Skip to main page content
Access keys NCBI Homepage MyNCBI Homepage Main Content Main Navigation
, 76 (9), 2791-8

High-level Congruence of Myrionecta Rubra Prey and Dinophysis Species Plastid Identities as Revealed by Genetic Analyses of Isolates From Japanese Coastal Waters

Affiliations

High-level Congruence of Myrionecta Rubra Prey and Dinophysis Species Plastid Identities as Revealed by Genetic Analyses of Isolates From Japanese Coastal Waters

Goh Nishitani et al. Appl Environ Microbiol.

Abstract

We analyzed cryptophyte nucleomorph 18S rRNA gene sequences retained in natural Myrionecta rubra cells and plastid 16S rRNA gene and psbA sequences retained in natural cells of several Dinophysis species collected from Japanese coastal waters. A total of 715 nucleomorph sequences obtained from 134 M. rubra cells and 564 plastid 16S rRNA gene and 355 psbA sequences from 71 Dinophysis cells were determined. Almost all sequences in M. rubra and Dinophysis spp. were identical to those of Teleaulax amphioxeia, suggesting that M. rubra in Japanese coastal waters preferentially ingest T. amphioxeia. The remaining sequences were closely related to those of Geminigera cryophila and Teleaulax acuta. Interestingly, 37 plastid 16S rRNA gene sequences, which were different from T. amphioxeia and amplified from Dinophysis acuminata and Dinophysis norvegica cells, were identical to the sequence of a D. acuminata cell found in the Greenland Sea, suggesting that a widely distributed and unknown cryptophyte species is also preyed upon by M. rubra and subsequently sequestered by Dinophysis. To confirm the reliability of molecular identification of the cryptophyte Teleaulax species detected from M. rubra and Dinophysis cells, the nucleomorph and plastid genes of Teleaulax species isolated from seawaters were also analyzed. Of 19 isolates, 16 and 3 clonal strains were identified as T. amphioxeia and T. acuta, respectively, and no sequence variation was confirmed within species. T. amphioxeia is probably the primary source of prey for M. rubra in Japanese coastal waters. An unknown cryptophyte may serve as an additional source, depending on localities and seasons.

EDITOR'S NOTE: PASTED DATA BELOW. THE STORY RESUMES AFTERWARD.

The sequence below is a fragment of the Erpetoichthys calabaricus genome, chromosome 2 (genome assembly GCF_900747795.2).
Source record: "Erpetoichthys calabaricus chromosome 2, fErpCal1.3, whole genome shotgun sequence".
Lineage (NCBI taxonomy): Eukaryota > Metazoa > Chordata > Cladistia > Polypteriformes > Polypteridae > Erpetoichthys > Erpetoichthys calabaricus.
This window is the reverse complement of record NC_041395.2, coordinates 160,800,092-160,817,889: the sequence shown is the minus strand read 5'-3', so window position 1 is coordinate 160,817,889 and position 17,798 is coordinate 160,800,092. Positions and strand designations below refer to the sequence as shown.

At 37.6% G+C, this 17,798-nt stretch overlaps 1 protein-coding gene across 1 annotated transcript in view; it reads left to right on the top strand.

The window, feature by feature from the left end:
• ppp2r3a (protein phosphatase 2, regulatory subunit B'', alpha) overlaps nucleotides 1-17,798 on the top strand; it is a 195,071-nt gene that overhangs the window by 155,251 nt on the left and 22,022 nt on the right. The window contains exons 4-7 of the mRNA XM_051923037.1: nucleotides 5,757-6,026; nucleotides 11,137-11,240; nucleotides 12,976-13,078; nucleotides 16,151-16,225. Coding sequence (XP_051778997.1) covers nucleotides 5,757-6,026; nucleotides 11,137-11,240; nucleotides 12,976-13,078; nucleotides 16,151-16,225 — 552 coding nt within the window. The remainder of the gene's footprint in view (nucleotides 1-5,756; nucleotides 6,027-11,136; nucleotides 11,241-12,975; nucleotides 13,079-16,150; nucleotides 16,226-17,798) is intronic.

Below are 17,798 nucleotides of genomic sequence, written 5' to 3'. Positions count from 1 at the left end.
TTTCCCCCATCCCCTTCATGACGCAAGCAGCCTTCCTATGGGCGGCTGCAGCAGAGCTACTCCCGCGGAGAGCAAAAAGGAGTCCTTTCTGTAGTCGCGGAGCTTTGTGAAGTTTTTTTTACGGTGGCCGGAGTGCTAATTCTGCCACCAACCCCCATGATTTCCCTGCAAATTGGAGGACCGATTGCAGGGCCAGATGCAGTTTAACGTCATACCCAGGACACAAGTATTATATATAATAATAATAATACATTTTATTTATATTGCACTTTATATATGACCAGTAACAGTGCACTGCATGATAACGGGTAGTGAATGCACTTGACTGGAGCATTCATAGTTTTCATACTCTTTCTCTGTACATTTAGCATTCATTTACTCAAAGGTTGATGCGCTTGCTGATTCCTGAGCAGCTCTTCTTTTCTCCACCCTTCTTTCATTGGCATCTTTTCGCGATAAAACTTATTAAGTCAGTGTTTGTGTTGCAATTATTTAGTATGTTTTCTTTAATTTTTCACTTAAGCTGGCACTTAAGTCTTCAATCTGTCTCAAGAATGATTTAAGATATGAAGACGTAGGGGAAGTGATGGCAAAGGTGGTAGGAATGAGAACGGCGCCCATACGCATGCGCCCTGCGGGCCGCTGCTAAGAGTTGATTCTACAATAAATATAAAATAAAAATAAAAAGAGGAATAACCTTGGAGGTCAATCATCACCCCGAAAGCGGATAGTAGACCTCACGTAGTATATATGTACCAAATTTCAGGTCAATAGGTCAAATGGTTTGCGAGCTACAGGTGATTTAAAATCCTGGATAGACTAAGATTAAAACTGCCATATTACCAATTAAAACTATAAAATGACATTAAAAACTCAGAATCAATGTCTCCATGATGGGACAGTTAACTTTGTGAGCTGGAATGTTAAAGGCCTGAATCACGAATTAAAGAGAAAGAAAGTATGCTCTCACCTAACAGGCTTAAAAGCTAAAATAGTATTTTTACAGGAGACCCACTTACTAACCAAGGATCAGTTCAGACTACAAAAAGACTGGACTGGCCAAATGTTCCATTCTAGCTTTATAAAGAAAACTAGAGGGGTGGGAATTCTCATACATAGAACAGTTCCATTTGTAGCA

Figures

FIG. 1.
FIG. 1.
Sampling locations of M. rubra, Dinophysis spp., and Teleaulax spp. Numbers in parentheses refer to the number of natural M. rubra or Dinophysis cells isolated and the number of Teleaulax strains in culture (background map courtesy of the Itsuki Corporation; reproduced with permission).
FIG. 2.
FIG. 2.
A maximum-likelihood tree inferred from the cryptophyte nuclear 18S rRNA gene. Sequences obtained in this study are indicated by asterisks. The values at left are in the form bootstrap support values/posterior probabilities. −, a value less than 50.
FIG. 3.
FIG. 3.
A maximum-likelihood tree inferred from the cryptophyte nucleomorph 18S rRNA gene. Sequences obtained in this study are indicated by asterisks, and sequences detected from natural M. rubra cells are further indicated by gray boxes. The values at left are in the form bootstrap support values/posterior probabilities.
FIG. 4.
FIG. 4.
A maximum-likelihood tree inferred from the plastid 16S rRNA gene. Sequences obtained in this study are indicated by asterisks, and sequences detected from natural Dinophysis cells are further indicated by gray boxes. The values at left are in the form bootstrap support values/posterior probabilities.
FIG. 5.
FIG. 5.
A maximum-likelihood tree inferred from the plastid psbA. Sequences obtained in this study are indicated by asterisks, and sequences detected from natural Dinophysis cells are further indicated by gray boxes. The values at left are in the form bootstrap support values/posterior probabilities.

Similar articles

See all similar articles

Cited by 8 PubMed Central articles

See all "Cited by" articles

Publication types

LinkOut - more resources

Feedback